# Limit of a polynomial

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Question: How to show that the limit as x goes to infinity of a given polynomial diverge? We have

$$\lim_{x \rightarrow \infty} a_nx^n + a_{n-1}x^{n-1}+...+a_1x+a_0$$

but cannot say the this limit is the sum of the limit of each term separetly because none of these limit exist. We cannot do this either

$$\lim_{x \rightarrow \infty} a_nx^n + a_{n-1}x^{n-1}+...+a_1x+a_0 = \lim_{x \rightarrow \infty} x^n(a_n + \frac{a_{n-1}}{x}+...+\frac{a_1}{x^{n-1}}+\frac{a_0}{x^n})$$

and say the the limit is the product of the limit because one of the limit does not exist. So what then?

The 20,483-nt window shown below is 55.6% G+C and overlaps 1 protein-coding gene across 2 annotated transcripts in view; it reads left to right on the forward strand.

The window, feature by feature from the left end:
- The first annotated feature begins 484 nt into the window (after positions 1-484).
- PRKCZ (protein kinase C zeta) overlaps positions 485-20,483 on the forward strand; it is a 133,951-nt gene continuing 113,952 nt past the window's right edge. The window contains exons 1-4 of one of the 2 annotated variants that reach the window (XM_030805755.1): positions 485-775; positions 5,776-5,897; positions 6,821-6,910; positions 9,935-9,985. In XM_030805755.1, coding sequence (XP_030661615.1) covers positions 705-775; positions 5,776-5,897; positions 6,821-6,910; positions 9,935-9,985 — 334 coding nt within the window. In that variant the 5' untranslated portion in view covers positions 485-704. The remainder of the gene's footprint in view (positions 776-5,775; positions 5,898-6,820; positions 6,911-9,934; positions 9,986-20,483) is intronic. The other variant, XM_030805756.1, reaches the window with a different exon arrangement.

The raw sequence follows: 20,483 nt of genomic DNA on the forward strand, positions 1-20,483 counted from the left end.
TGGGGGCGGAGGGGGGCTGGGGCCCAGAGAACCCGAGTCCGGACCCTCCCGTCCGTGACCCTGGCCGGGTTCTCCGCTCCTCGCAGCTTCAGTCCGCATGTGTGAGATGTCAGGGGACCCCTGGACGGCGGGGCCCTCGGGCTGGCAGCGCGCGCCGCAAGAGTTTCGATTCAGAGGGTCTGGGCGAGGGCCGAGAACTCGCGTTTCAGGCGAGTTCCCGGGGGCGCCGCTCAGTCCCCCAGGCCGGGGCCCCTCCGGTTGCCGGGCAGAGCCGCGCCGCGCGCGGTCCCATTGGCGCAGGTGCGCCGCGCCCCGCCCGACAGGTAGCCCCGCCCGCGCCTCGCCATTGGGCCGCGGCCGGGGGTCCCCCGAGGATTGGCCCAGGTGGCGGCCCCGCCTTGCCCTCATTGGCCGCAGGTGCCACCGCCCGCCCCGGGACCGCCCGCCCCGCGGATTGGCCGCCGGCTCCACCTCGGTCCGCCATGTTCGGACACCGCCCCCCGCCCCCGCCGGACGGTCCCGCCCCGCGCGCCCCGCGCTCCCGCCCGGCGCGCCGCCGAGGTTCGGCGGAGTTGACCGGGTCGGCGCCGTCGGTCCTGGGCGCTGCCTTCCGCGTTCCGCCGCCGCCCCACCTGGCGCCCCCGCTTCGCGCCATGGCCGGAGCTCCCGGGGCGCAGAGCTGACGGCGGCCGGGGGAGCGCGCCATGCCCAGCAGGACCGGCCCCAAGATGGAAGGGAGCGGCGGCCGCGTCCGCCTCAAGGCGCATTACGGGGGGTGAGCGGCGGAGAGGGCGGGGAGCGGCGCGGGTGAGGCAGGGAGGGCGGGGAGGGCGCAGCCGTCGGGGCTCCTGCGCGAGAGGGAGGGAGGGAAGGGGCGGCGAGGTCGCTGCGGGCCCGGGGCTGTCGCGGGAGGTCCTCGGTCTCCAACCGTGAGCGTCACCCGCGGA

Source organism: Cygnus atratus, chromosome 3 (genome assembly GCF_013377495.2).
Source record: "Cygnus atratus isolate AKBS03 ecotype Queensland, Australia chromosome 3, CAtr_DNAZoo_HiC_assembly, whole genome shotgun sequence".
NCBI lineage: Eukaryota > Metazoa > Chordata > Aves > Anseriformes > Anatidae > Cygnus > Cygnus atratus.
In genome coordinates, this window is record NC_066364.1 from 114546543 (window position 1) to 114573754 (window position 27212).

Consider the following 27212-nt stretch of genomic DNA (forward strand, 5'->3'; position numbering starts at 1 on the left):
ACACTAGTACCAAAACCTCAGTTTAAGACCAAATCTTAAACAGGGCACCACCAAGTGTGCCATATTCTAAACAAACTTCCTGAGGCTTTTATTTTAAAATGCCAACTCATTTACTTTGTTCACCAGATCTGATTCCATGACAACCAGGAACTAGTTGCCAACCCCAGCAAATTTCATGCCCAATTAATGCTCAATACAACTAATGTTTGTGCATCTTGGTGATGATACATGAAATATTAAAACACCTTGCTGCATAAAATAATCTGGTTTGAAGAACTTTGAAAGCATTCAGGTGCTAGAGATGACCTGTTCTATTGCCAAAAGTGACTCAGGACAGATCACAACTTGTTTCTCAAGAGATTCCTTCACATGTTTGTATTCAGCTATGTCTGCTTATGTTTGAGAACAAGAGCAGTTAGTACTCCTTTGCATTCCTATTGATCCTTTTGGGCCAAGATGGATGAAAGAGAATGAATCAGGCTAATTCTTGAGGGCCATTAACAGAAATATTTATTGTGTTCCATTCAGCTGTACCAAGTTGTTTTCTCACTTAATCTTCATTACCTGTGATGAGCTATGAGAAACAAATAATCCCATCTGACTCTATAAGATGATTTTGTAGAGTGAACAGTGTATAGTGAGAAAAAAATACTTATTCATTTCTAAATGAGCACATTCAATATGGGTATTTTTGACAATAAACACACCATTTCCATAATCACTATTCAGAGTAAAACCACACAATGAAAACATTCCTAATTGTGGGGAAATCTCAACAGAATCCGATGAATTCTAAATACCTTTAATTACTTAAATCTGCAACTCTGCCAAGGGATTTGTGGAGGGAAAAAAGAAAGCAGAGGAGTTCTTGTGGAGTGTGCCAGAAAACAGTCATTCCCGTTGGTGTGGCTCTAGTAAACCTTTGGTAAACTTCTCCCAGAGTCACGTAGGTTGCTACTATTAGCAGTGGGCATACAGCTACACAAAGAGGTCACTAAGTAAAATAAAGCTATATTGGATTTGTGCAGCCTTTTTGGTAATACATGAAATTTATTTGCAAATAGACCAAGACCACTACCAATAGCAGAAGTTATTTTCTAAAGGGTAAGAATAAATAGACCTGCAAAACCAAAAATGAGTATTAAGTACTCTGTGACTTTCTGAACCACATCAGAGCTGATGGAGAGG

Thank you.

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arildno
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Let's take the case $$a_{n}>0$$
What you CAN show, using your last equation, is that there exist $$N_{0}$$ so that $$\frac{a_{0}}{x^{n}}\geq{-\frac{a_{n}}{2n}}$$ whenever $$x\geq{N}_{0}$$
Similarly, it exists $$N_{1}$$ so that:
$$\frac{a_{1}}{x^{n-1}}\geq{-\frac{a_{n}}{2n}}$$ whenever $$x\geq{N}_{1}$$
And so on.
Setting N equal to the maximum of these $$N_{i}$$ values, yields the inequality:
$$x^{n}(a_{n}+++\frac{a_{0}}{x^{n}})\geq\frac{x^{n}a_{n}}{2}, x\geq{N}$$